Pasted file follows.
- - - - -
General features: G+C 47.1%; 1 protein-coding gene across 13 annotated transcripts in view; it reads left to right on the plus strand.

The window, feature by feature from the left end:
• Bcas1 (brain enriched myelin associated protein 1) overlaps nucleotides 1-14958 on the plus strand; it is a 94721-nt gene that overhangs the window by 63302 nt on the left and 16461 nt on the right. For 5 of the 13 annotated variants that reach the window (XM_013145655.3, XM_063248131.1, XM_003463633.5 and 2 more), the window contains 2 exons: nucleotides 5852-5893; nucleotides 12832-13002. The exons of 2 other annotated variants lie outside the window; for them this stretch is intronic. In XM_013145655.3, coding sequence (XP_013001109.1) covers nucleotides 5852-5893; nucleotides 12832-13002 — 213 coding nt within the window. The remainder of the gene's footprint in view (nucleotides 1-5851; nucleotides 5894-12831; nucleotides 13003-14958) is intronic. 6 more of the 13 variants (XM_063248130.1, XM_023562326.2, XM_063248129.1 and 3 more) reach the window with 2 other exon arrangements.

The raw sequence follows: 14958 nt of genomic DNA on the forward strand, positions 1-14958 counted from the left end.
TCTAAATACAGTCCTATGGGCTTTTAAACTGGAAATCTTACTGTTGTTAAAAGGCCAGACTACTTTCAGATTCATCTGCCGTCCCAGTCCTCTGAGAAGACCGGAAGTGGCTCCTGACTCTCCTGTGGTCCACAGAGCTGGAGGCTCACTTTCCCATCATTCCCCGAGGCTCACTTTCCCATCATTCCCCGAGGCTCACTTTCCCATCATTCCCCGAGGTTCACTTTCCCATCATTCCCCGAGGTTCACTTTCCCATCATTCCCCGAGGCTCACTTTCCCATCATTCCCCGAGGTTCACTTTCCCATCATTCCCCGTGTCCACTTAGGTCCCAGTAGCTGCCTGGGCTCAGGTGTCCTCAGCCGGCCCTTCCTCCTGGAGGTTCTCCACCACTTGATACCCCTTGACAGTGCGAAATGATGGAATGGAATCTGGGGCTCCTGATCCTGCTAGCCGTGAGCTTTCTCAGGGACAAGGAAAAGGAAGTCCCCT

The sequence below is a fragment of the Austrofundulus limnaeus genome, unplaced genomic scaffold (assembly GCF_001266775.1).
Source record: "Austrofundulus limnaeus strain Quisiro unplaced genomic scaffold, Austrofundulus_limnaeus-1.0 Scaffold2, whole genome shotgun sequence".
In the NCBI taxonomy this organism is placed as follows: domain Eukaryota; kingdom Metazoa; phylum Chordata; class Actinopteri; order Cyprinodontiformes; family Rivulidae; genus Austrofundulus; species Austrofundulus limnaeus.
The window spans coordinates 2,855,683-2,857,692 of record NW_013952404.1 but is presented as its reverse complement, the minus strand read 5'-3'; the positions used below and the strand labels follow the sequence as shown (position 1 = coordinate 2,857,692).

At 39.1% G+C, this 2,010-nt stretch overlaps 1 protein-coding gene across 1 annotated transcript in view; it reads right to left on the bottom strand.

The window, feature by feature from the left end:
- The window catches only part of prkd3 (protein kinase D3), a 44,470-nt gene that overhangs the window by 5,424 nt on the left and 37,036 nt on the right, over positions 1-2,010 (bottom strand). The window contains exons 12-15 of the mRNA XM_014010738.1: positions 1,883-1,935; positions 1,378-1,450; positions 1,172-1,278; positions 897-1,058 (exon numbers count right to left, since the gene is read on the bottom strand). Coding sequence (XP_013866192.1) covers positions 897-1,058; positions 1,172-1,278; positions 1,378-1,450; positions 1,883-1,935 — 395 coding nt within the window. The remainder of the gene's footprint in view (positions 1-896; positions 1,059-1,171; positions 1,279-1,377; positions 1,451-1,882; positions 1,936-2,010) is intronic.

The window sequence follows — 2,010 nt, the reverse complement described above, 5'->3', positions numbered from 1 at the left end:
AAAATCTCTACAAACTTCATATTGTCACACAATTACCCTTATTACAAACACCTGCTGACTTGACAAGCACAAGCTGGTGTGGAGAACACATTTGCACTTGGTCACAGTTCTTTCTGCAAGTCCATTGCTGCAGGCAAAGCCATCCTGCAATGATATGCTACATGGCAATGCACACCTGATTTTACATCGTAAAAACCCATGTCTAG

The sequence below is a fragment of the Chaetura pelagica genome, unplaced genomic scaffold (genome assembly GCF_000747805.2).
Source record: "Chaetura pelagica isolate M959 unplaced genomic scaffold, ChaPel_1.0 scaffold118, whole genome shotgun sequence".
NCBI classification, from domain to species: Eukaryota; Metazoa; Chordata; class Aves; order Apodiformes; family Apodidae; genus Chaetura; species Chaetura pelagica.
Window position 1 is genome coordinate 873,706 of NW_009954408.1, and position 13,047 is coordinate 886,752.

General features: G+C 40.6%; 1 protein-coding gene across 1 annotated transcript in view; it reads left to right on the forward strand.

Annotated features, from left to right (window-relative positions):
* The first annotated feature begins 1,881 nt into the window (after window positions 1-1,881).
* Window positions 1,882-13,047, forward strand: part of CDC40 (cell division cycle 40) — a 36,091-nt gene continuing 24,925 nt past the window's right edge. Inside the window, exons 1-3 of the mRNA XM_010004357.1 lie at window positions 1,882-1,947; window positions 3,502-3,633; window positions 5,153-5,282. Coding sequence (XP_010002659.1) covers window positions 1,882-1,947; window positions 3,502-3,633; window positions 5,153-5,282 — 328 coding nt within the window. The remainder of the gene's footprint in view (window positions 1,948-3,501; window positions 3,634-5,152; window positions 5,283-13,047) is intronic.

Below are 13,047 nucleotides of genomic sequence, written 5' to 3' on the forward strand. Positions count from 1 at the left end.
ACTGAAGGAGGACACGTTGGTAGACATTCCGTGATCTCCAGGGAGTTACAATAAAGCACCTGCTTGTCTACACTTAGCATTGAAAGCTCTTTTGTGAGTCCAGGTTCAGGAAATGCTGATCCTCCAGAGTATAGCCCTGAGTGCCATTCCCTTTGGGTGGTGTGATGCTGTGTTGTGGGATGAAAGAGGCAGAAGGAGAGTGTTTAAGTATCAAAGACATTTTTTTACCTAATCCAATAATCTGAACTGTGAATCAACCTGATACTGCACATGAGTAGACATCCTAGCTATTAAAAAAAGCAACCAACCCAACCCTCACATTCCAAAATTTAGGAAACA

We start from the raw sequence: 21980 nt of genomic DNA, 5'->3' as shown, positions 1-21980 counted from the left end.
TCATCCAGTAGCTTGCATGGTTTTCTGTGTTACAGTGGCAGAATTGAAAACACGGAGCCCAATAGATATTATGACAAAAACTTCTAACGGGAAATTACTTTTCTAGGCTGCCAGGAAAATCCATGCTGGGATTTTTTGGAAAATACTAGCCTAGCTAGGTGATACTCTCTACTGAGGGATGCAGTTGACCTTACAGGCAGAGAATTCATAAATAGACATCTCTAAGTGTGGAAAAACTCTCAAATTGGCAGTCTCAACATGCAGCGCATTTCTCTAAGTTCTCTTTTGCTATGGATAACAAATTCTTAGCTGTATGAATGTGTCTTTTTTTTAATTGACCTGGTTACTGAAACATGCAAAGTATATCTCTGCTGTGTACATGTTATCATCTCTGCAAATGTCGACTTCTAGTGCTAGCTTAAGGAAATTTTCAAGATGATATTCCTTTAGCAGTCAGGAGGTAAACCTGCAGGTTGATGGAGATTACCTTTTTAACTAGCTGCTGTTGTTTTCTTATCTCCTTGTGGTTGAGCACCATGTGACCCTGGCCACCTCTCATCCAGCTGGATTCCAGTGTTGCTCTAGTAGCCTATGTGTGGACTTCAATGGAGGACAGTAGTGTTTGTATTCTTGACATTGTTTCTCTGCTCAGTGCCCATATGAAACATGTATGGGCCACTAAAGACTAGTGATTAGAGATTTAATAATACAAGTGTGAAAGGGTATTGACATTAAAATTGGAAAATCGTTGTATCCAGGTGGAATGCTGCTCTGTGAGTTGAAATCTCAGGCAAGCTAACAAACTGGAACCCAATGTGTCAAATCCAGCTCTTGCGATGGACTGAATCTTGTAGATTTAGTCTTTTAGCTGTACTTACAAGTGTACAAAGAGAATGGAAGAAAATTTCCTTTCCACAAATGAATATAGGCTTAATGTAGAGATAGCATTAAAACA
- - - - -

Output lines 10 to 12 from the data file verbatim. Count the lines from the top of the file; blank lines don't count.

At 39.1% G+C, this 2,010-nt stretch overlaps 1 protein-coding gene across 1 annotated transcript in view; it reads right to left on the bottom strand.

The window, feature by feature from the left end:
- The window catches only part of prkd3 (protein kinase D3), a 44,470-nt gene that overhangs the window by 5,424 nt on the left and 37,036 nt on the right, over positions 1-2,010 (bottom strand). The window contains exons 12-15 of the mRNA XM_014010738.1: positions 1,883-1,935; positions 1,378-1,450; positions 1,172-1,278; positions 897-1,058 (exon numbers count right to left, since the gene is read on the bottom strand). Coding sequence (XP_013866192.1) covers positions 897-1,058; positions 1,172-1,278; positions 1,378-1,450; positions 1,883-1,935 — 395 coding nt within the window. The remainder of the gene's footprint in view (positions 1-896; positions 1,059-1,171; positions 1,279-1,377; positions 1,451-1,882; positions 1,936-2,010) is intronic.